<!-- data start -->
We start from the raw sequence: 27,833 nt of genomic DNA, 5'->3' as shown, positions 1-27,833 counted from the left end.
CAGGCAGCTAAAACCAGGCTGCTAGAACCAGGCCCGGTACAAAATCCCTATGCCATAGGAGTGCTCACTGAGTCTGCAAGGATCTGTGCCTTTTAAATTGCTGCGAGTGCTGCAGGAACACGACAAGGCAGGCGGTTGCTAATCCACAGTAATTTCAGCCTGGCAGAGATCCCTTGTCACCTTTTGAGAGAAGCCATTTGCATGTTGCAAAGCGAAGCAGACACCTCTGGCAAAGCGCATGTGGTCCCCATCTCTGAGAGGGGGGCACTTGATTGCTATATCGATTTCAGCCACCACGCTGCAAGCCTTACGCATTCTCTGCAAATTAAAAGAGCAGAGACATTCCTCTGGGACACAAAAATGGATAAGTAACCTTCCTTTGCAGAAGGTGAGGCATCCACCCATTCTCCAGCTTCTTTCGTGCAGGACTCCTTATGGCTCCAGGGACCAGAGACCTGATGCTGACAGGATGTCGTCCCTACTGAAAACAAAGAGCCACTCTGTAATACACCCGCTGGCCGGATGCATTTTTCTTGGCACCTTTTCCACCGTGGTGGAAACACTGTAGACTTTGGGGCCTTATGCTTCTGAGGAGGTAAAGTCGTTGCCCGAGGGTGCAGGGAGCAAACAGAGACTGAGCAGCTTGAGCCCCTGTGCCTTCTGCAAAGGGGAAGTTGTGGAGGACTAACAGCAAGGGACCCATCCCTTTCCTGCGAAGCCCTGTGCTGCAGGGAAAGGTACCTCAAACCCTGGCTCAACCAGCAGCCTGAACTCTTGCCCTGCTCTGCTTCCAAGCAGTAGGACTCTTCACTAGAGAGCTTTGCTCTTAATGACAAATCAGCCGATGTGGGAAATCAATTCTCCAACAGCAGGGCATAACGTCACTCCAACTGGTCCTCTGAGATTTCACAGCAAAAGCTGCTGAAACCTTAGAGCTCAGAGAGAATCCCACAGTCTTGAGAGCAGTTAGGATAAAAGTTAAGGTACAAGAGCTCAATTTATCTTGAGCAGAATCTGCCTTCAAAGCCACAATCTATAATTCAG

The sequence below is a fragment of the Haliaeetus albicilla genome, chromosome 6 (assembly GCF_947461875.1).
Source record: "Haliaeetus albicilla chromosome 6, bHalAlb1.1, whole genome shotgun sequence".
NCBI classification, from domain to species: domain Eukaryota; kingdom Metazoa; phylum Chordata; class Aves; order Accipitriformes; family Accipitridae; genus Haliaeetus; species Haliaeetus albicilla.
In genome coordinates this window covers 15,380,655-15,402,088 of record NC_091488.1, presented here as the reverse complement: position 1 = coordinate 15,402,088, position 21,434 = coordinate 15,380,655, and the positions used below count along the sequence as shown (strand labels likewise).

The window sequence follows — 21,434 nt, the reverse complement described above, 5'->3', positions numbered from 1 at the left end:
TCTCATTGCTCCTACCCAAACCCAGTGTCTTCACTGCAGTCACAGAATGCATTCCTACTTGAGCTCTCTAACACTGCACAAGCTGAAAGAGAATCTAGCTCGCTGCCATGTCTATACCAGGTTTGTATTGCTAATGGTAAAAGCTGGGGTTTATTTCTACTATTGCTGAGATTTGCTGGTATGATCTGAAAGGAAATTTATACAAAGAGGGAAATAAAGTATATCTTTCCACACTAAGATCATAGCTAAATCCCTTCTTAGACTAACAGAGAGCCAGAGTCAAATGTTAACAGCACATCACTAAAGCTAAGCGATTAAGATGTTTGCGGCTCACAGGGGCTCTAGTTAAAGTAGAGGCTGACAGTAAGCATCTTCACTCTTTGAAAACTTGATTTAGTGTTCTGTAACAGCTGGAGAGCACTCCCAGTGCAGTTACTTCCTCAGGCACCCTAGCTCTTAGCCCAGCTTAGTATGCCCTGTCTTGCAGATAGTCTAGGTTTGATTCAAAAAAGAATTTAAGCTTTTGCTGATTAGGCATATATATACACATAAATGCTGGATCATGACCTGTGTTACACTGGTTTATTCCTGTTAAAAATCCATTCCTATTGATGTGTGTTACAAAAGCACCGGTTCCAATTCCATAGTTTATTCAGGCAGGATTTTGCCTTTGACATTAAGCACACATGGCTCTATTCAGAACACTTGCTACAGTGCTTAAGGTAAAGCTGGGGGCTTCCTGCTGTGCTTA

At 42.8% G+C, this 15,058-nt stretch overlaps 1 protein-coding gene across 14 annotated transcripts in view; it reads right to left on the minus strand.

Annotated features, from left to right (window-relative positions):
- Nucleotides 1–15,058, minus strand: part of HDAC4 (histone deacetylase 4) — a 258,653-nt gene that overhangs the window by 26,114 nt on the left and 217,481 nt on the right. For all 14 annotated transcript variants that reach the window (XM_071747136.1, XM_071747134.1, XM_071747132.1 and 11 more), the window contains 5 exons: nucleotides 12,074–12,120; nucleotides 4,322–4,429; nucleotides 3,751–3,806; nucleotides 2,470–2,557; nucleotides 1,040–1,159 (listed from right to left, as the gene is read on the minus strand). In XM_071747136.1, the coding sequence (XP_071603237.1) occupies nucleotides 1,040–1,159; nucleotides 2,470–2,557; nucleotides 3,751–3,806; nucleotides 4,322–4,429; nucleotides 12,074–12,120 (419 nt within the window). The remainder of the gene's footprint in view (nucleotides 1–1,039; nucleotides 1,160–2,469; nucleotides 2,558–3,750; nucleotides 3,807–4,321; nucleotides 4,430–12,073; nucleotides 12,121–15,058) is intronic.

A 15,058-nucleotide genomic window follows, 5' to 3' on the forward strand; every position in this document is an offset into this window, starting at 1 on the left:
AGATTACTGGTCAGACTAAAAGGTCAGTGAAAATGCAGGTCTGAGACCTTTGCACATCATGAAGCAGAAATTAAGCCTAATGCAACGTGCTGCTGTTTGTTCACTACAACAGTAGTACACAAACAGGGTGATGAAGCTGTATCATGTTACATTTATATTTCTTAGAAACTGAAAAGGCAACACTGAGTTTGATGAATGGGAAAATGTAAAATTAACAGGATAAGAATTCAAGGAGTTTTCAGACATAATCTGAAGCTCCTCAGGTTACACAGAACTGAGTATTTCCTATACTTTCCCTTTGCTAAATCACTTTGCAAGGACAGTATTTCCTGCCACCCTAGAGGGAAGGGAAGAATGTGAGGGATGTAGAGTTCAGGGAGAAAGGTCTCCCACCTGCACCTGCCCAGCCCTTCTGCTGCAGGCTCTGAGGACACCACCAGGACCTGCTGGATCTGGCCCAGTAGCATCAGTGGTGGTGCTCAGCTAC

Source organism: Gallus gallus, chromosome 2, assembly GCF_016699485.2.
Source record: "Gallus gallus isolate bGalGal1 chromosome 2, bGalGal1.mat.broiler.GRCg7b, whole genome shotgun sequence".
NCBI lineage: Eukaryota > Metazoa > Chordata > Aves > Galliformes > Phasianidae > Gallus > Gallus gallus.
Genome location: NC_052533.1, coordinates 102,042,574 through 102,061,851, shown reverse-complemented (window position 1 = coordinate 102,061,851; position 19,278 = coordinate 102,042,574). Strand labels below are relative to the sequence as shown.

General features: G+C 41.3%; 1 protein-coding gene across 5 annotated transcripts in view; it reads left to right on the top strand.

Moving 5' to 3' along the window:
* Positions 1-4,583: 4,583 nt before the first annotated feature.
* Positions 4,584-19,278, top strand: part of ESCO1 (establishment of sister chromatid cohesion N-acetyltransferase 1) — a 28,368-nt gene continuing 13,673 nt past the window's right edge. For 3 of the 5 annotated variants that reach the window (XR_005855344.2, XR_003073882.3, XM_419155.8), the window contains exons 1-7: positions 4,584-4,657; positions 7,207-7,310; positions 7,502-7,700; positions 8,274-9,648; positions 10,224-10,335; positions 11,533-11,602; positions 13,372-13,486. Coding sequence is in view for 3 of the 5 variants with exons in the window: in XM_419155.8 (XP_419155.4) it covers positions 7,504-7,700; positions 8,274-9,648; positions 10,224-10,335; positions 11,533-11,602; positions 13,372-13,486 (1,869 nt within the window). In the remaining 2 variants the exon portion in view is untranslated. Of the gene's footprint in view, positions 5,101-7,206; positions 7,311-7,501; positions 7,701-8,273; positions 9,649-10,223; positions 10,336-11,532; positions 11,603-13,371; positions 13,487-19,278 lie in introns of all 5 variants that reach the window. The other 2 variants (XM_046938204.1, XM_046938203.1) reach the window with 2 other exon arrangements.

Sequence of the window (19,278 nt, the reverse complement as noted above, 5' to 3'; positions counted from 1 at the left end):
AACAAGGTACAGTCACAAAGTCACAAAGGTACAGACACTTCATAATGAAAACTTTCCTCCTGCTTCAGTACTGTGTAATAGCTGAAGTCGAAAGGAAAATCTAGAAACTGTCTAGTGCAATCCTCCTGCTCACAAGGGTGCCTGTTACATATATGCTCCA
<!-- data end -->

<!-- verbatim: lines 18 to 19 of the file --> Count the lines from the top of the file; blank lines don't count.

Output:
General features: G+C 41.3%; 1 protein-coding gene across 5 annotated transcripts in view; it reads left to right on the top strand.

Moving 5' to 3' along the window: